HAYES: Bill Barr`s congressional testimony wasn`t supposed to end today. Barr was supposed to appear tomorrow in front of the Democratic-controlled House Judiciary Committee. But with just hours until the hearing was said to begin, he bailed.
Over the weekend, Barr threatened to skip his date on Capitol Hill if the Judiciary Committee went forward with plans to allow the committee lawyers to ask question. And until the committee voted along party lines to do just that.
Just a little while ago, House Judiciary Chairman Jerry Nadler announced that Barr would not attend tomorrow`s hearing and added the DOJ has also said it will not comply with a subpoena for the unredacted Mueller report.
Joining me now is one of the congressmen who had hoped to question Attorney General Barr tomorrow, Congressman Jamie Raskin, Democrat from Maryland.
I want to read you from the DOJ statement on the refusal by the attorney general to testify before the committee, "congress and the executive branch are co-equal branches of congress and each have a constitutional obligation to respect and accommodate one another`s legitimate interests. Chairman Nadler`s insistence on having staff question the attorney general, a senate- confirmed cabinet member, is inappropriate."
You are being unaccommodating, your committee is, in the words of the Department of Justice. What do you say?
REP. JAMIE RASKIN, (D) MARYLAND: Well, I think that`s very rich coming from an attorney general and a president who are now refusing to turn over any documents or make any witnesses available in a host of investigations we are doing across congress, and is actively trying to interfere with Capital One and Deutsche Bank, even private entities complying with congressional orders. So, they are basically trying to draw a curtain down over the whole executive branch.
And, you know, the attorney general tried to dictate the terms of his appearance and the format of our hearing, because he wanted to do to us what he did to the senators today, which is to bluster and filibuster all the way through those five-minute periods. And he wanted to do that to us. And we insisted that there be professional legal staff questioning after the public portion of the hearing. And we would have, you know, been happy to work out an accommodation with him in some way. But we needed to have real questioning without all the obstructionism.
HAYES: So, why do you think that was the breaking point for him? I don`t even actually understand the objection.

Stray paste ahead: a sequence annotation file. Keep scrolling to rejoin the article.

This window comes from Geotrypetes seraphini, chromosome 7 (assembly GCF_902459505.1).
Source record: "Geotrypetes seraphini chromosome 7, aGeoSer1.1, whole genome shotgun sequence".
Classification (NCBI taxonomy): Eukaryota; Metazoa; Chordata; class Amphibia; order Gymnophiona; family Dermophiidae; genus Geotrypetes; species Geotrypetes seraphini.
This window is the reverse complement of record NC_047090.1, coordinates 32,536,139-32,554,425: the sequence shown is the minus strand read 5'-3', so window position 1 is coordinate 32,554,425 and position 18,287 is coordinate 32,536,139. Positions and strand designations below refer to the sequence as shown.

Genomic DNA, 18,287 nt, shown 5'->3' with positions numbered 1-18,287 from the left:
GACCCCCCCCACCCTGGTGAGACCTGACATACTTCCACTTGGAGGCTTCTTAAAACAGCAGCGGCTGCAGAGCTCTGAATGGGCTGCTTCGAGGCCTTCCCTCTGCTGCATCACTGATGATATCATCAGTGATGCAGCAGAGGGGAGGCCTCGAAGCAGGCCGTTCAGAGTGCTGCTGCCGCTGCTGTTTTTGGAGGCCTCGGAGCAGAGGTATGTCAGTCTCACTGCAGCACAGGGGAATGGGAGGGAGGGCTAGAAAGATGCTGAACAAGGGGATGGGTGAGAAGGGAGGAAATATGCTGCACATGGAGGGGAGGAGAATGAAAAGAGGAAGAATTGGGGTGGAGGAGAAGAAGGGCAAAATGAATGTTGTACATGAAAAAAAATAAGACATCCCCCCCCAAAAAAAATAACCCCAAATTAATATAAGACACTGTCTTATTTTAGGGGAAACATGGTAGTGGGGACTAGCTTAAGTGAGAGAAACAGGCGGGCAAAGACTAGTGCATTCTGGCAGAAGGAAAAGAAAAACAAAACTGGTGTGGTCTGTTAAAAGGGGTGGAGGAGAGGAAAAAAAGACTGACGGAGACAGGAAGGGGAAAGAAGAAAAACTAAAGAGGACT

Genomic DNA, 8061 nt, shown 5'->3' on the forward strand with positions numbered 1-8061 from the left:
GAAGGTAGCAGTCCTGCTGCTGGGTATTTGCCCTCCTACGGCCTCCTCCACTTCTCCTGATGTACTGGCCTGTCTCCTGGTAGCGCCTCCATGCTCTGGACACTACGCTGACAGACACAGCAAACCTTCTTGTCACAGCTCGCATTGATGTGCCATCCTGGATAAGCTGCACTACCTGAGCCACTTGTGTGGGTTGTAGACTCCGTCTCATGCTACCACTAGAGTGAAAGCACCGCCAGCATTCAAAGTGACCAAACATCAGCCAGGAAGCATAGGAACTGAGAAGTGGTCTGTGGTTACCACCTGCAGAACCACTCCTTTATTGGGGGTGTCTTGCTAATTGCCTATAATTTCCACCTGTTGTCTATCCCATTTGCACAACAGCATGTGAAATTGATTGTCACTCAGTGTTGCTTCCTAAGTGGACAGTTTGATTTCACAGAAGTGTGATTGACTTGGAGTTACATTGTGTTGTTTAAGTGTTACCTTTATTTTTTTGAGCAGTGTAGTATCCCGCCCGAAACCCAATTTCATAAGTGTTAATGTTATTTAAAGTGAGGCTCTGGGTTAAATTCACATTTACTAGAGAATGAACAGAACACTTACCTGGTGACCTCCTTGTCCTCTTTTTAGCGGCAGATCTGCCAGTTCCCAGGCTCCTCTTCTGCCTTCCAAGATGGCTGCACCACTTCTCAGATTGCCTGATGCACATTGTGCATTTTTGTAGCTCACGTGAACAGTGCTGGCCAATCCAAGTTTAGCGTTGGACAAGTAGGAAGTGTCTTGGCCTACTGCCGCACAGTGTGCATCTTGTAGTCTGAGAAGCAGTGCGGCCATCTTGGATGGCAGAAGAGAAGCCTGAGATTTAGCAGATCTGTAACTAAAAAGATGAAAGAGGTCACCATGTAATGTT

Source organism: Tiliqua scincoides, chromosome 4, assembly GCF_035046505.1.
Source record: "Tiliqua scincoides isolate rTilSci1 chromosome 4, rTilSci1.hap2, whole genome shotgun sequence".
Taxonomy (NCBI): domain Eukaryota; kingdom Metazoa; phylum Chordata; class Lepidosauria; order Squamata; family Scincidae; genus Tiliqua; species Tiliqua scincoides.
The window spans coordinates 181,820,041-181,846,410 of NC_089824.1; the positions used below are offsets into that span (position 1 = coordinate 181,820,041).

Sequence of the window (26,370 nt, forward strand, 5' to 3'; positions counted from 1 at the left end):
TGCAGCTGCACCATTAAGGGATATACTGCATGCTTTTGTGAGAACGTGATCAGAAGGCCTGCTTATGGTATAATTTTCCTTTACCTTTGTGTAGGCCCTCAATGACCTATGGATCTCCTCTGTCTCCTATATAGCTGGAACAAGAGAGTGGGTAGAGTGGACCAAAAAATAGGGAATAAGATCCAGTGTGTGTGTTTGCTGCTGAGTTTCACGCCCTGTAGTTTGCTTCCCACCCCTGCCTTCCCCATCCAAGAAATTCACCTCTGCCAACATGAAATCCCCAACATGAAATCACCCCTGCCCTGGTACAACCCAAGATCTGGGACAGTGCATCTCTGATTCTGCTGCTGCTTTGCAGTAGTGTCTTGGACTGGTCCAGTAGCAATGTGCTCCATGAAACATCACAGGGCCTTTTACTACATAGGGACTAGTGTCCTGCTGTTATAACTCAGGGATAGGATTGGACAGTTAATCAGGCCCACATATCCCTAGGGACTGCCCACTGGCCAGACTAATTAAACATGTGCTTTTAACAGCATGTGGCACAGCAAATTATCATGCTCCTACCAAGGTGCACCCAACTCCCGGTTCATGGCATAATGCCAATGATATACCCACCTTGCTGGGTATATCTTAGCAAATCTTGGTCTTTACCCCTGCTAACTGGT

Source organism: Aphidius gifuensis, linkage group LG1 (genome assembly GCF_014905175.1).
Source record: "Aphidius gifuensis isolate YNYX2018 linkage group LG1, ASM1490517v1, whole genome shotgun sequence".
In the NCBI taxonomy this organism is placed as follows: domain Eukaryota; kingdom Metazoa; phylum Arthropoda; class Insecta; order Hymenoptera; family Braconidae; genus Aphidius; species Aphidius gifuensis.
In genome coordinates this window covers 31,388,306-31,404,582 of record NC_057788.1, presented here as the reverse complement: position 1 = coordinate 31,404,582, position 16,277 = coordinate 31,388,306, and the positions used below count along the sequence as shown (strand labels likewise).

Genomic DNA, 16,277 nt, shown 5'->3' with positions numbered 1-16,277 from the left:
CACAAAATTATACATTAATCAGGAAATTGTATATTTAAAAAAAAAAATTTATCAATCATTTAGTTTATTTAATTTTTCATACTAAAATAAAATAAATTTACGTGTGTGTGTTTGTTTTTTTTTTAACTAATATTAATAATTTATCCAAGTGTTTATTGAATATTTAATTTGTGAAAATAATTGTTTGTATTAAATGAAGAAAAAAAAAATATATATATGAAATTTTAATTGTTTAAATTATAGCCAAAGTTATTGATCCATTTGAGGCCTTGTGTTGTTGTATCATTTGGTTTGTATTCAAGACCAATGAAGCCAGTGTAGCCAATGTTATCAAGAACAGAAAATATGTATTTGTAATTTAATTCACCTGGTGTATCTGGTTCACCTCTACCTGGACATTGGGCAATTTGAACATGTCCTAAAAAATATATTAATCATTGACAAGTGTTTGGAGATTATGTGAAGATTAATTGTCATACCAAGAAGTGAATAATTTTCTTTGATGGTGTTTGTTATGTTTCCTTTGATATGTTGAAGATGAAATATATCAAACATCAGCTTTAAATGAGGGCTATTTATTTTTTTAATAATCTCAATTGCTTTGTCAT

RASKIN: Yeah, they are claiming it`s unprecedented, which obviously it isn`t. I mean, lawyers have done this lots of times before.
The real reason he decided not to come, I think, is that President Trump gave the game away when he went on the Hannity show and said that he understood from Attorney General Barr that Barr looked at the report and decided on the spot there was no obstruction, no collusion, no obstruction. And I think that Barr conceded today -- I wasn`t able to watch the whole hearing, but I think he admitted that he had not reviewed any of the underlying evidence. All of the boxes of evidence, hundreds of thousands of documents, he obviously arrived at a predetermined conclusion. The cake was baked long ago.
And anybody who read his 19-page single-spaced memo would understand that. He does not think that the president can be guilty of obstructing justice simply because he sits on top of the executive branch of government. That`s what we are dealing with now, a run away executive branch of government, which does not want to deal with the reality of congressional power and our oversight power.
But we are going to insist upon it. And we are headed for a collision with them.
HAYES: So, what happens next? I mean, they`ve not only -- he`s not going to show up, they`re also just explicitly rejecting a subpoena for the full unredacted Mueller report, which they said too bad, you don`t get it.
RASKIN: Well, congress is not without its means to try to enforce our legitimate will and our lawful orders. We can go to court to seek criminal and civil contempt sanctions against people that disobey lawful orders of congress. We have inherent contempt power. In the 19th Century, congress held people itself. We have the power to fine people. We also have the power of the purse. And, of course, we have the power to censure, we have the power to impeach. We are the law making branch of government. We are in Article 1 for a reason. We represent the people of the United States.
The president`s sole job is to take care that the laws are faithfully executed, that and being commander-in-chief, but his main job is to execute the laws that we pass, not defy them, not circumvent them, and certainly not to violate them.
HAYES: All right, Congressman Jamie Raskin on the House Judiciary Committee, thank you so much.
Still to come, I`ll ask presidential candidate Kirsten Gillibrand about her call for Attorney Bill Barr`s resignation following today`s explosive hearing.
Plus, tonight`s Thing One, Thing Two starts next.